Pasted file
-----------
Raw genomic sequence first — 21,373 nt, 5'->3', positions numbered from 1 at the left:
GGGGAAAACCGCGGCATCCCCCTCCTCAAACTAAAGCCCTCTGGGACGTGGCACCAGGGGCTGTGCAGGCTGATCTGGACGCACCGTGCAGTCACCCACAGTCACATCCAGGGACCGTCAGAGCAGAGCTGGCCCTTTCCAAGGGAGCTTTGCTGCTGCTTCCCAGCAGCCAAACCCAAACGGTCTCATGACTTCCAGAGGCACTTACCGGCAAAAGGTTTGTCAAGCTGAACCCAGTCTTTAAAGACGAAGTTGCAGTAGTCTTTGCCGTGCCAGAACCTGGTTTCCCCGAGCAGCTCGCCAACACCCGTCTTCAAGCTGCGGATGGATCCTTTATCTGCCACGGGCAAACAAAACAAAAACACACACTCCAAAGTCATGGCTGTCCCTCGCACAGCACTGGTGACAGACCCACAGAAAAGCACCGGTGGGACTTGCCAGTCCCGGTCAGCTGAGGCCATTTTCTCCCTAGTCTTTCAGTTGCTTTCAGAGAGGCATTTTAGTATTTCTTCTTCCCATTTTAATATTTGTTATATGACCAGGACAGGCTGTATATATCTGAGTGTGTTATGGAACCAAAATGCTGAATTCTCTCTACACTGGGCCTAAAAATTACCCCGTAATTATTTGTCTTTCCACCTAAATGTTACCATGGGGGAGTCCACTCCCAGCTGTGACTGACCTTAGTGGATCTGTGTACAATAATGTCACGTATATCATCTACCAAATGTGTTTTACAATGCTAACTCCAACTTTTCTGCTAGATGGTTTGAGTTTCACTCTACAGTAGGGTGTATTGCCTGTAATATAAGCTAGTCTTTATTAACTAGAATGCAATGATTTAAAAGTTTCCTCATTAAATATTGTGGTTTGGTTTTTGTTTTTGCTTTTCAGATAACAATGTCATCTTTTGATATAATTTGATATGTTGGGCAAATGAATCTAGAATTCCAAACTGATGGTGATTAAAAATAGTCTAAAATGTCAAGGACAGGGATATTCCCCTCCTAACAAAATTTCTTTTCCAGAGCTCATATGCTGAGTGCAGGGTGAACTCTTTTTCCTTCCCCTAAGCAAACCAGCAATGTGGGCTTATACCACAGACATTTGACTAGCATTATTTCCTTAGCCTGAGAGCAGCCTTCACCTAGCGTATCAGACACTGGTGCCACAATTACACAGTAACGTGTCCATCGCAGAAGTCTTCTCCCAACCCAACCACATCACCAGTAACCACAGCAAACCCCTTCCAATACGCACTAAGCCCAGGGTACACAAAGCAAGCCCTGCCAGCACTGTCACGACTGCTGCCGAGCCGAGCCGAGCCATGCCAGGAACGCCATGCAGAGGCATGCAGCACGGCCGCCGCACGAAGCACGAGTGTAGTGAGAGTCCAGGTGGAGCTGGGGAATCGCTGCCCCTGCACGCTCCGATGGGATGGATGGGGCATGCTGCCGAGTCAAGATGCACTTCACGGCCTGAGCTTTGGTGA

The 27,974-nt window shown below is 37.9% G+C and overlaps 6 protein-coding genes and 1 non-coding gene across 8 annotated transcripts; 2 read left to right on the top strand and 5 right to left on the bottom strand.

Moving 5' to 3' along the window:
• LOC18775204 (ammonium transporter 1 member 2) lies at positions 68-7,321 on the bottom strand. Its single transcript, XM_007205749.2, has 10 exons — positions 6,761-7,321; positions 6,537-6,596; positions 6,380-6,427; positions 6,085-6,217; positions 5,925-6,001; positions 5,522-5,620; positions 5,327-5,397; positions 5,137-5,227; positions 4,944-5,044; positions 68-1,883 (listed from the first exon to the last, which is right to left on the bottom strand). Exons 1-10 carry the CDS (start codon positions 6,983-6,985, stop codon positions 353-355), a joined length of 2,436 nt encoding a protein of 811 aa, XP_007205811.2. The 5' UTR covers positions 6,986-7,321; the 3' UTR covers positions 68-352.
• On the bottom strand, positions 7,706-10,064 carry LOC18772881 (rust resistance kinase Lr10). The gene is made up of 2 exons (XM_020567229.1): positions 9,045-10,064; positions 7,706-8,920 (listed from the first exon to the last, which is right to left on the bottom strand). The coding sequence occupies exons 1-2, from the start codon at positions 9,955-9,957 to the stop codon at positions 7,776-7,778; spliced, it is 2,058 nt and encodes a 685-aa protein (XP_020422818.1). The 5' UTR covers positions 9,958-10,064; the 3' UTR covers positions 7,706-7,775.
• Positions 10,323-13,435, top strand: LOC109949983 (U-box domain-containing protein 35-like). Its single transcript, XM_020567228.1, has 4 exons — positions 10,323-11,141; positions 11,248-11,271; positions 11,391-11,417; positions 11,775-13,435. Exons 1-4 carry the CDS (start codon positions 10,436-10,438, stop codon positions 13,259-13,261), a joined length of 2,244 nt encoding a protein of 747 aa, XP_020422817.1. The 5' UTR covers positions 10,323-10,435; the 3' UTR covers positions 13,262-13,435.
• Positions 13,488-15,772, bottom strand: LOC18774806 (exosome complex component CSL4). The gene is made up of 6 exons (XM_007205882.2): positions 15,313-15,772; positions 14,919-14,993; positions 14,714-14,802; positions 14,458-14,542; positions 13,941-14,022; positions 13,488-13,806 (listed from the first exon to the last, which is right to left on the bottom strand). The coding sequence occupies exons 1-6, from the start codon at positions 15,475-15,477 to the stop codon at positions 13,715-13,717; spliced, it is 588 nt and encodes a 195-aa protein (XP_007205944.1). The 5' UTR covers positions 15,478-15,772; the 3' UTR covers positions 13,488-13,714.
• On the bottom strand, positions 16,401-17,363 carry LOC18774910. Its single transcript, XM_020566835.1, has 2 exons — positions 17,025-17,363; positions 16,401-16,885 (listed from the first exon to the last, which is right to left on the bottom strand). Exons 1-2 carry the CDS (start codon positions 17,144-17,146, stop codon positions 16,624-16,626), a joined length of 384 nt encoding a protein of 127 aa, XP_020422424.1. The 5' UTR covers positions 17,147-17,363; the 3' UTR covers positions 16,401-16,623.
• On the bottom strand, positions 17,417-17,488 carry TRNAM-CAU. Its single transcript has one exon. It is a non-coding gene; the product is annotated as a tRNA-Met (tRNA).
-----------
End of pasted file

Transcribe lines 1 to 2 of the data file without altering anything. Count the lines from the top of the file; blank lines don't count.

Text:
Raw genomic sequence first — 21,373 nt, 5'->3', positions numbered from 1 at the left:
GGGGAAAACCGCGGCATCCCCCTCCTCAAACTAAAGCCCTCTGGGACGTGGCACCAGGGGCTGTGCAGGCTGATCTGGACGCACCGTGCAGTCACCCACAGTCACATCCAGGGACCGTCAGAGCAGAGCTGGCCCTTTCCAAGGGAGCTTTGCTGCTGCTTCCCAGCAGCCAAACCCAAACGGTCTCATGACTTCCAGAGGCACTTACCGGCAAAAGGTTTGTCAAGCTGAACCCAGTCTTTAAAGACGAAGTTGCAGTAGTCTTTGCCGTGCCAGAACCTGGTTTCCCCGAGCAGCTCGCCAACACCCGTCTTCAAGCTGCGGATGGATCCTTTATCTGCCACGGGCAAACAAAACAAAAACACACACTCCAAAGTCATGGCTGTCCCTCGCACAGCACTGGTGACAGACCCACAGAAAAGCACCGGTGGGACTTGCCAGTCCCGGTCAGCTGAGGCCATTTTCTCCCTAGTCTTTCAGTTGCTTTCAGAGAGGCATTTTAGTATTTCTTCTTCCCATTTTAATATTTGTTATATGACCAGGACAGGCTGTATATATCTGAGTGTGTTATGGAACCAAAATGCTGAATTCTCTCTACACTGGGCCTAAAAATTACCCCGTAATTATTTGTCTTTCCACCTAAATGTTACCATGGGGGAGTCCACTCCCAGCTGTGACTGACCTTAGTGGATCTGTGTACAATAATGTCACGTATATCATCTACCAAATGTGTTTTACAATGCTAACTCCAACTTTTCTGCTAGATGGTTTGAGTTTCACTCTACAGTAGGGTGTATTGCCTGTAATATAAGCTAGTCTTTATTAACTAGAATGCAATGATTTAAAAGTTTCCTCATTAAATATTGTGGTTTGGTTTTTGTTTTTGCTTTTCAGATAACAATGTCATCTTTTGATATAATTTGATATGTTGGGCAAATGAATCTAGAATTCCAAACTGATGGTGATTAAAAATAGTCTAAAATGTCAAGGACAGGGATATTCCCCTCCTAACAAAATTTCTTTTCCAGAGCTCATATGCTGAGTGCAGGGTGAACTCTTTTTCCTTCCCCTAAGCAAACCAGCAATGTGGGCTTATACCACAGACATTTGACTAGCATTATTTCCTTAGCCTGAGAGCAGCCTTCACCTAGCGTATCAGACACTGGTGCCACAATTACACAGTAACGTGTCCATCGCAGAAGTCTTCTCCCAACCCAACCACATCACCAGTAACCACAGCAAACCCCTTCCAATACGCACTAAGCCCAGGGTACACAAAGCAAGCCCTGCCAGCACTGTCACGACTGCTGCCGAGCCGAGCCGAGCCATGCCAGGAACGCCATGCAGAGGCATGCAGCACGGCCGCCGCACGAAGCACGAGTGTAGTGAGAGTCCAGGTGGAGCTGGGGAATCGCTGCCCCTGCACGCTCCGATGGGATGGATGGGGCATGCTGCCGAGTCAAGATGCACTTCACGGCCTGAGCTTTGGTGA